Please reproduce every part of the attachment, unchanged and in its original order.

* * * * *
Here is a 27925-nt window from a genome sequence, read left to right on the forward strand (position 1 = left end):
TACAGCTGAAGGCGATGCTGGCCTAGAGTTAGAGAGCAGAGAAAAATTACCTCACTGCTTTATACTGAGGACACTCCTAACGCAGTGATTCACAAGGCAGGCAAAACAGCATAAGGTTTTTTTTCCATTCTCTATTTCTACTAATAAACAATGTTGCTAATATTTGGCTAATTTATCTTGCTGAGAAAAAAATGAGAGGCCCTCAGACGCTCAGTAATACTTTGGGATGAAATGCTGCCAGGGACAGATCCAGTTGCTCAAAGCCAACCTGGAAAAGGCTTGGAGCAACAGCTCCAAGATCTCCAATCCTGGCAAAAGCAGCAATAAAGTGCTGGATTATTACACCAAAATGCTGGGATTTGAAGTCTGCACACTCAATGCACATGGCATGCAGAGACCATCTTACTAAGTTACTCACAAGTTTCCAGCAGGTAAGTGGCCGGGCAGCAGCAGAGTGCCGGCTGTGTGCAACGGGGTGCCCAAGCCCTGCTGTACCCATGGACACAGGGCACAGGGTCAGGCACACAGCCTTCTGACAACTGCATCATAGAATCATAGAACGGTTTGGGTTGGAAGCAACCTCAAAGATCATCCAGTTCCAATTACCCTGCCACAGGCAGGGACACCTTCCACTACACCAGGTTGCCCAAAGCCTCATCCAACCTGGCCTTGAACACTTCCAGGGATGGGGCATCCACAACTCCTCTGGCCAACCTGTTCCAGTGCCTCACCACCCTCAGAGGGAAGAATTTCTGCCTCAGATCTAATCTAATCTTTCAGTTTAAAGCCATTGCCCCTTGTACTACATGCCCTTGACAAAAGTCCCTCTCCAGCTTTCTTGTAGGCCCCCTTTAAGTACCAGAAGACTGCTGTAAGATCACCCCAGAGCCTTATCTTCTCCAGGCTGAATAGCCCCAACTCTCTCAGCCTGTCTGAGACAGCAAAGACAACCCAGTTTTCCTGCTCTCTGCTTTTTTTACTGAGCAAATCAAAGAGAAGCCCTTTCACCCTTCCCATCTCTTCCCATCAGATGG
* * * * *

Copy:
Here is a 27925-nt window from a genome sequence, read left to right on the forward strand (position 1 = left end):
TACAGCTGAAGGCGATGCTGGCCTAGAGTTAGAGAGCAGAGAAAAATTACCTCACTGCTTTATACTGAGGACACTCCTAACGCAGTGATTCACAAGGCAGGCAAAACAGCATAAGGTTTTTTTTCCATTCTCTATTTCTACTAATAAACAATGTTGCTAATATTTGGCTAATTTATCTTGCTGAGAAAAAAATGAGAGGCCCTCAGACGCTCAGTAATACTTTGGGATGAAATGCTGCCAGGGACAGATCCAGTTGCTCAAAGCCAACCTGGAAAAGGCTTGGAGCAACAGCTCCAAGATCTCCAATCCTGGCAAAAGCAGCAATAAAGTGCTGGATTATTACACCAAAATGCTGGGATTTGAAGTCTGCACACTCAATGCACATGGCATGCAGAGACCATCTTACTAAGTTACTCACAAGTTTCCAGCAGGTAAGTGGCCGGGCAGCAGCAGAGTGCCGGCTGTGTGCAACGGGGTGCCCAAGCCCTGCTGTACCCATGGACACAGGGCACAGGGTCAGGCACACAGCCTTCTGACAACTGCATCATAGAATCATAGAACGGTTTGGGTTGGAAGCAACCTCAAAGATCATCCAGTTCCAATTACCCTGCCACAGGCAGGGACACCTTCCACTACACCAGGTTGCCCAAAGCCTCATCCAACCTGGCCTTGAACACTTCCAGGGATGGGGCATCCACAACTCCTCTGGCCAACCTGTTCCAGTGCCTCACCACCCTCAGAGGGAAGAATTTCTGCCTCAGATCTAATCTAATCTTTCAGTTTAAAGCCATTGCCCCTTGTACTACATGCCCTTGACAAAAGTCCCTCTCCAGCTTTCTTGTAGGCCCCCTTTAAGTACCAGAAGACTGCTGTAAGATCACCCCAGAGCCTTATCTTCTCCAGGCTGAATAGCCCCAACTCTCTCAGCCTGTCTGAGACAGCAAAGACAACCCAGTTTTCCTGCTCTCTGCTTTTTTTACTGAGCAAATCAAAGAGAAGCCCTTTCACCCTTCCCATCTCTTCCCATCAGATGG